Ernst Cassirer:
"An Essay on Man" (1944)

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The first chapter summarizes Cassirer's view of the contemporary crisis of humanity. Extrovert view (that deals with the external world and in particular with the origin of the external world) and introvert view (that deals with the origin of the human race) coexist in the human mind. The beginning of Greek philosophy is only concerned with the physical universe, but Socrates begins introvert philosophy, and does so by shifting philosophy from a monologue to a dialogue. "Man is that creature that is constantly in search of himself". Stoicism is about self-questioning, as in the case of "To Himself", the book written by Roman emperor Marcus Aurelius. Stoicism found a balance between being in harmony with nature and being independent from nature. Christianity could not accept the "independence" as a positive aspect because that "independence" was precisely the original sin. Both the Stoic and the Christian are tempted by the independence, but for the Stoics that independence was reason to be proud of being human, for the Christians that independence is reason to be ashamed of being human. Science introduced a method to understand humanity nature based on empirical observation and logical principles. The human world is part of the natural world, and obeys the same general rules. Ancient philosophers and religions believed in a hierarchical universe with humanity at the top, but science proved otherwise. Giordano Bruno understood that this new conception of the universe "liberated" humanity from its prison, opening up an infinite number of possibilities. The physical universe is intelligible, and understanding the physical universe becomes the human mission. After the scientific revolution, we no longer possess a clear idea of humanity because science, philosophy and theology have become separate fields of inquiry. The wealth of facts revealed by science is not being organized in a way to shine light on the essence of human culture.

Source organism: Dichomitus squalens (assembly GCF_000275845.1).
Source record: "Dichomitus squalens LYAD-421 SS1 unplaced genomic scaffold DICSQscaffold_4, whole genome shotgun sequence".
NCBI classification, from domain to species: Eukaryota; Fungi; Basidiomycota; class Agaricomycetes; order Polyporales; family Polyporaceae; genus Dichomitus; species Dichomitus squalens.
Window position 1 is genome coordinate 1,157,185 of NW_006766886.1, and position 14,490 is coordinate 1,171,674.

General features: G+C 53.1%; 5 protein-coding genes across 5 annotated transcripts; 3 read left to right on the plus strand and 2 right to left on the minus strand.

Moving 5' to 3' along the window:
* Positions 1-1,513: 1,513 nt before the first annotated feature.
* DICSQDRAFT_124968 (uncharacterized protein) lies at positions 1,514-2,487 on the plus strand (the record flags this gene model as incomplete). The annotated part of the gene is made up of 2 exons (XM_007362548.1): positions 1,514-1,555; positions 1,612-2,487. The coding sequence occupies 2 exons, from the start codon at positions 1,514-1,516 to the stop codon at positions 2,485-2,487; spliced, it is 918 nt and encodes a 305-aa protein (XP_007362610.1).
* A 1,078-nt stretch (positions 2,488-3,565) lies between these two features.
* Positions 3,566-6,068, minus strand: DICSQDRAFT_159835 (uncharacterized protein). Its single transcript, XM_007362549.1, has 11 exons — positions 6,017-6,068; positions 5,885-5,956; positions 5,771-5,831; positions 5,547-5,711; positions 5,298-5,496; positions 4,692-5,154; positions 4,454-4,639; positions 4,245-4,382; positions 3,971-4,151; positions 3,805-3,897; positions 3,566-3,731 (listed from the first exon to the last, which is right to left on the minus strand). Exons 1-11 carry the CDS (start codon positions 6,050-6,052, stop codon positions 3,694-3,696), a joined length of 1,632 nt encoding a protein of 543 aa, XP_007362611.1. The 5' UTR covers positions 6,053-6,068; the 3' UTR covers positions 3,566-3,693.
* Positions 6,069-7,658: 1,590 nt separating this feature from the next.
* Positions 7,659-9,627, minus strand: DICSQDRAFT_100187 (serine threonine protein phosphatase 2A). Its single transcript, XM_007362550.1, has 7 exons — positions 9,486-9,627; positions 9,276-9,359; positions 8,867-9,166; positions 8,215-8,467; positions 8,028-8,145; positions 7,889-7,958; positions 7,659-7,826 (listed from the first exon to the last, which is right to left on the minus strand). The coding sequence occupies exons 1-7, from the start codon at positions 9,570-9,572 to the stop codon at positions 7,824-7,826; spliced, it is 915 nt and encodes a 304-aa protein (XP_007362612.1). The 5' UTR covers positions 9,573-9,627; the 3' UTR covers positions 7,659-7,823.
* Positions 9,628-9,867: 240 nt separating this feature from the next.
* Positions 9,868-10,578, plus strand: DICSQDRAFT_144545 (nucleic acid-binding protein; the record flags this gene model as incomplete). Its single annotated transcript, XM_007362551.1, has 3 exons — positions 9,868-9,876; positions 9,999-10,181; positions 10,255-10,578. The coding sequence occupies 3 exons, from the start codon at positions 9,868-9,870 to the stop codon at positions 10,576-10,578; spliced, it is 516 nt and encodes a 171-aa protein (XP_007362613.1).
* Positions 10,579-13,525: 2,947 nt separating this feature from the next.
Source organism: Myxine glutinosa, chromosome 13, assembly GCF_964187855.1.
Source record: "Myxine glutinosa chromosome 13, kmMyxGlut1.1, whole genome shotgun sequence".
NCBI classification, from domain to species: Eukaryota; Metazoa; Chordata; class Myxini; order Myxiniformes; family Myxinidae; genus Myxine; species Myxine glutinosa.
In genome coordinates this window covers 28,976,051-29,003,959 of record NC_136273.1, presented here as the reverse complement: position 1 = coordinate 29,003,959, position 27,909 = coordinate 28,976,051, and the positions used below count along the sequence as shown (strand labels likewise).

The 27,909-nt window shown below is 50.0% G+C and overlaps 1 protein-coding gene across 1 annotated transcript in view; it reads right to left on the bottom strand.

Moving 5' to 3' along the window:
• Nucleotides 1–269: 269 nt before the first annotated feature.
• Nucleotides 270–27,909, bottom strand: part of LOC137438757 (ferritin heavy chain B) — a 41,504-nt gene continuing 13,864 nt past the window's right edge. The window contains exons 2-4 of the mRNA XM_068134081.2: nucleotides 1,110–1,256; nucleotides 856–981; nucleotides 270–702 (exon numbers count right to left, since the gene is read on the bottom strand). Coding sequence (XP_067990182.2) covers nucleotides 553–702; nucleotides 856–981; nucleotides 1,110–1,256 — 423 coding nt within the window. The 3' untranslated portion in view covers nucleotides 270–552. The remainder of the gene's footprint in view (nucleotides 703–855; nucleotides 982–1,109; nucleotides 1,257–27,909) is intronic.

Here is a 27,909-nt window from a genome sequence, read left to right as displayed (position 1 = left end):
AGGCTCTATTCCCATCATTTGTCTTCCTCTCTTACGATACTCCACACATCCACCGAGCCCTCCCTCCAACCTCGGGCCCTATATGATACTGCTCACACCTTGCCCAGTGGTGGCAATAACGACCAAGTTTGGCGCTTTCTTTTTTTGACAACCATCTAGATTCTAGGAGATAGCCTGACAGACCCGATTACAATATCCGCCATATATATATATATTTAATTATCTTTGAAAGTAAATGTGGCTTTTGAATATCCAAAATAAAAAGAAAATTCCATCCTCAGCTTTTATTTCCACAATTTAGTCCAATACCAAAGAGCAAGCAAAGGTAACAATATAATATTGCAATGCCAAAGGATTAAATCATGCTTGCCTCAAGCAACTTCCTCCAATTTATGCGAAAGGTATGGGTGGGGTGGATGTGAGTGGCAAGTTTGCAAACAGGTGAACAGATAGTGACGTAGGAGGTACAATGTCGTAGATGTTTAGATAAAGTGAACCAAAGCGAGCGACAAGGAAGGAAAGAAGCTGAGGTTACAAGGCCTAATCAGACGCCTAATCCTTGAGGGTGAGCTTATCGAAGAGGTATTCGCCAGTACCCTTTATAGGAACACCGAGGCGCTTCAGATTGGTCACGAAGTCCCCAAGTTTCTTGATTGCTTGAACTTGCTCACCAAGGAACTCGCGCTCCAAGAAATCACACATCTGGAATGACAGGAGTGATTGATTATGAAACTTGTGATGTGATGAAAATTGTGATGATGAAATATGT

The second chapter advances his theory to solve that crisis: human culture is symbolic in nature, and that's because the human mind is a symbolic system. The transition from the physical world to the symbolic world literally placed humanity into a different dimension of reality: the human mind lives in a symbolic universe. The human mind cannot see reality as it is: the human mind sees symbols everywhere. Homo Sapiens is not the rational animal but the symbolic animal. Other animals can understand "sign" but not on "symbol". A sign is an operator, a symbol is a designator. Symbols are universal, in that they don't depend on a particular medium: if you understand language, you understand it whether it is spoken or written. Symbols are variable: we can express the same meaning in different words and even in different languages. Animals live in an "organic" space, the space of action, in which many animals are better than humans. Some animals live in a "perceptual" space but only humans live in an "abstract" space. Cassirer credits the Babylonians with the discovery of symbolic algebra and credits that discovery with changing their thinking so that they could see the universe not as astrologists but as cosmologists, i.e. scientists. Cassirer thinks that this symbolic revolution happened because the Babylonians originated from the collision and merge of two people, the Akkadians and the Sumerians, who spoke completely different languages: in order to communicate, they had to use higher abstractions. Descartes' great discovery was not "cogito ergo sum" but analytical geometry, that encouraged him to think in abstract terms. When you think in abstract terms, the future becomes an "ideal" and the dream of going beyond the limits of a finite existence. The evolutionary paradox is that thinking in symbols is slower than simply acting, and therefore makes no sense in the struggle for survival.